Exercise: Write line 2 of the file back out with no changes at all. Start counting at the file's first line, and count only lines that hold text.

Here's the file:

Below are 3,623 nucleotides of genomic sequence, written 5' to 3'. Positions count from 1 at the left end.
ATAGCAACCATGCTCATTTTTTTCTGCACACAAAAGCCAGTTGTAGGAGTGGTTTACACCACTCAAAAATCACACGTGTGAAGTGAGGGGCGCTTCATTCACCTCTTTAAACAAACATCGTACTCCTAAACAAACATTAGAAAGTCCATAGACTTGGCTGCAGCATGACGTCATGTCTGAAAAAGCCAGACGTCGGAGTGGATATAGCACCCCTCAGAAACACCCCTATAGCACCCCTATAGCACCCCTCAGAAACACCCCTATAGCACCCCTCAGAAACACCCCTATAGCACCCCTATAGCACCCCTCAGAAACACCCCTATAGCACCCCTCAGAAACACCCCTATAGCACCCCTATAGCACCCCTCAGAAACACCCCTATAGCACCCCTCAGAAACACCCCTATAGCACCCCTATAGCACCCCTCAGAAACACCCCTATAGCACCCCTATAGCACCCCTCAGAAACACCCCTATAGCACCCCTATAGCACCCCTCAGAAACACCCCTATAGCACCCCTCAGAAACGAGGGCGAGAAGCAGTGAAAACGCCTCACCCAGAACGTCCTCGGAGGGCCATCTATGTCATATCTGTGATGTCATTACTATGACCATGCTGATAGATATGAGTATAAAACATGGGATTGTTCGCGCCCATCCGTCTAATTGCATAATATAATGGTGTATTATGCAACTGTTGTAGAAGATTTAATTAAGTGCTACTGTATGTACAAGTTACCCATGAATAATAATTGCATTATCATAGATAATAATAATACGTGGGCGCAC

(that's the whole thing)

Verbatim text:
ATAGCAACCATGCTCATTTTTTTCTGCACACAAAAGCCAGTTGTAGGAGTGGTTTACACCACTCAAAAATCACACGTGTGAAGTGAGGGGCGCTTCATTCACCTCTTTAAACAAACATCGTACTCCTAAACAAACATTAGAAAGTCCATAGACTTGGCTGCAGCATGACGTCATGTCTGAAAAAGCCAGACGTCGGAGTGGATATAGCACCCCTCAGAAACACCCCTATAGCACCCCTATAGCACCCCTCAGAAACACCCCTATAGCACCCCTCAGAAACACCCCTATAGCACCCCTATAGCACCCCTCAGAAACACCCCTATAGCACCCCTCAGAAACACCCCTATAGCACCCCTATAGCACCCCTCAGAAACACCCCTATAGCACCCCTCAGAAACACCCCTATAGCACCCCTATAGCACCCCTCAGAAACACCCCTATAGCACCCCTATAGCACCCCTCAGAAACACCCCTATAGCACCCCTATAGCACCCCTCAGAAACACCCCTATAGCACCCCTCAGAAACGAGGGCGAGAAGCAGTGAAAACGCCTCACCCAGAACGTCCTCGGAGGGCCATCTATGTCATATCTGTGATGTCATTACTATGACCATGCTGATAGATATGAGTATAAAACATGGGATTGTTCGCGCCCATCCGTCTAATTGCATAATATAATGGTGTATTATGCAACTGTTGTAGAAGATTTAATTAAGTGCTACTGTATGTACAAGTTACCCATGAATAATAATTGCATTATCATAGATAATAATAATACGTGGGCGCAC